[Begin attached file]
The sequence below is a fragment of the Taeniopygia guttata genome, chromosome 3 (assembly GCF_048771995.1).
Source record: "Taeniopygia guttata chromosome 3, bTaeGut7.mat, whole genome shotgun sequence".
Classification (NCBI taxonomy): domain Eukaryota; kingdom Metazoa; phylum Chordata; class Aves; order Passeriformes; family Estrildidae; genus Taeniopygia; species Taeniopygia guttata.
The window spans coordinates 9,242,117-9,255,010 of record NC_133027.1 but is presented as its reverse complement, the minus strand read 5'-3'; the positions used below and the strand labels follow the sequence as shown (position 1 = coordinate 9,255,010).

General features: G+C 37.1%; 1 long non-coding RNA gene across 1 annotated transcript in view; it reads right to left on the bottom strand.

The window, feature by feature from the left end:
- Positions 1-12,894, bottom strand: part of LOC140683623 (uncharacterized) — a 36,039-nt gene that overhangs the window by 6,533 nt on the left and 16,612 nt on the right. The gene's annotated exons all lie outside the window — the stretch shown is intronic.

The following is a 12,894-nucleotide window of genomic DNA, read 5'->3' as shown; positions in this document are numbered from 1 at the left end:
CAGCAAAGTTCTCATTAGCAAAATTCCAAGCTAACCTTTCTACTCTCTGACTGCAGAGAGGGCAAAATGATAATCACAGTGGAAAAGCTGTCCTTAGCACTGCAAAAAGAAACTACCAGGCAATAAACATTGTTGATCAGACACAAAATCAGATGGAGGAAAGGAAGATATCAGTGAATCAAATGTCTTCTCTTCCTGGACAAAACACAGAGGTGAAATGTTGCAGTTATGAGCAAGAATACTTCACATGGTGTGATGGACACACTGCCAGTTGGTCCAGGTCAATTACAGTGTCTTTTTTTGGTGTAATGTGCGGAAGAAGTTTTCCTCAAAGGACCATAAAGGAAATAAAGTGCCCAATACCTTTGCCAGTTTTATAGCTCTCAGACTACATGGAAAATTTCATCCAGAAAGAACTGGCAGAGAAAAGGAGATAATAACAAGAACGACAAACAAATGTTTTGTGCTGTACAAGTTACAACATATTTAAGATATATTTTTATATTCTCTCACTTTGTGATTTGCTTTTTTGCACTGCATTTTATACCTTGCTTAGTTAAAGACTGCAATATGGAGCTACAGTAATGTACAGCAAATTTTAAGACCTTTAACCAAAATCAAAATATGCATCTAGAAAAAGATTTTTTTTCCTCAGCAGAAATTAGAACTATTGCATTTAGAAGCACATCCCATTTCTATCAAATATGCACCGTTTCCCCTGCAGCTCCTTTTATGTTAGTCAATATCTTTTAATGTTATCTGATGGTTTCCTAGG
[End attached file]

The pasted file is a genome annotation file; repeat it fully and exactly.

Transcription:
The sequence below is a fragment of the Taeniopygia guttata genome, chromosome 3 (assembly GCF_048771995.1).
Source record: "Taeniopygia guttata chromosome 3, bTaeGut7.mat, whole genome shotgun sequence".
Classification (NCBI taxonomy): domain Eukaryota; kingdom Metazoa; phylum Chordata; class Aves; order Passeriformes; family Estrildidae; genus Taeniopygia; species Taeniopygia guttata.
The window spans coordinates 9,242,117-9,255,010 of record NC_133027.1 but is presented as its reverse complement, the minus strand read 5'-3'; the positions used below and the strand labels follow the sequence as shown (position 1 = coordinate 9,255,010).

General features: G+C 37.1%; 1 long non-coding RNA gene across 1 annotated transcript in view; it reads right to left on the bottom strand.

The window, feature by feature from the left end:
- Positions 1-12,894, bottom strand: part of LOC140683623 (uncharacterized) — a 36,039-nt gene that overhangs the window by 6,533 nt on the left and 16,612 nt on the right. The gene's annotated exons all lie outside the window — the stretch shown is intronic.

The following is a 12,894-nucleotide window of genomic DNA, read 5'->3' as shown; positions in this document are numbered from 1 at the left end:
CAGCAAAGTTCTCATTAGCAAAATTCCAAGCTAACCTTTCTACTCTCTGACTGCAGAGAGGGCAAAATGATAATCACAGTGGAAAAGCTGTCCTTAGCACTGCAAAAAGAAACTACCAGGCAATAAACATTGTTGATCAGACACAAAATCAGATGGAGGAAAGGAAGATATCAGTGAATCAAATGTCTTCTCTTCCTGGACAAAACACAGAGGTGAAATGTTGCAGTTATGAGCAAGAATACTTCACATGGTGTGATGGACACACTGCCAGTTGGTCCAGGTCAATTACAGTGTCTTTTTTTGGTGTAATGTGCGGAAGAAGTTTTCCTCAAAGGACCATAAAGGAAATAAAGTGCCCAATACCTTTGCCAGTTTTATAGCTCTCAGACTACATGGAAAATTTCATCCAGAAAGAACTGGCAGAGAAAAGGAGATAATAACAAGAACGACAAACAAATGTTTTGTGCTGTACAAGTTACAACATATTTAAGATATATTTTTATATTCTCTCACTTTGTGATTTGCTTTTTTGCACTGCATTTTATACCTTGCTTAGTTAAAGACTGCAATATGGAGCTACAGTAATGTACAGCAAATTTTAAGACCTTTAACCAAAATCAAAATATGCATCTAGAAAAAGATTTTTTTTCCTCAGCAGAAATTAGAACTATTGCATTTAGAAGCACATCCCATTTCTATCAAATATGCACCGTTTCCCCTGCAGCTCCTTTTATGTTAGTCAATATCTTTTAATGTTATCTGATGGTTTCCTAGG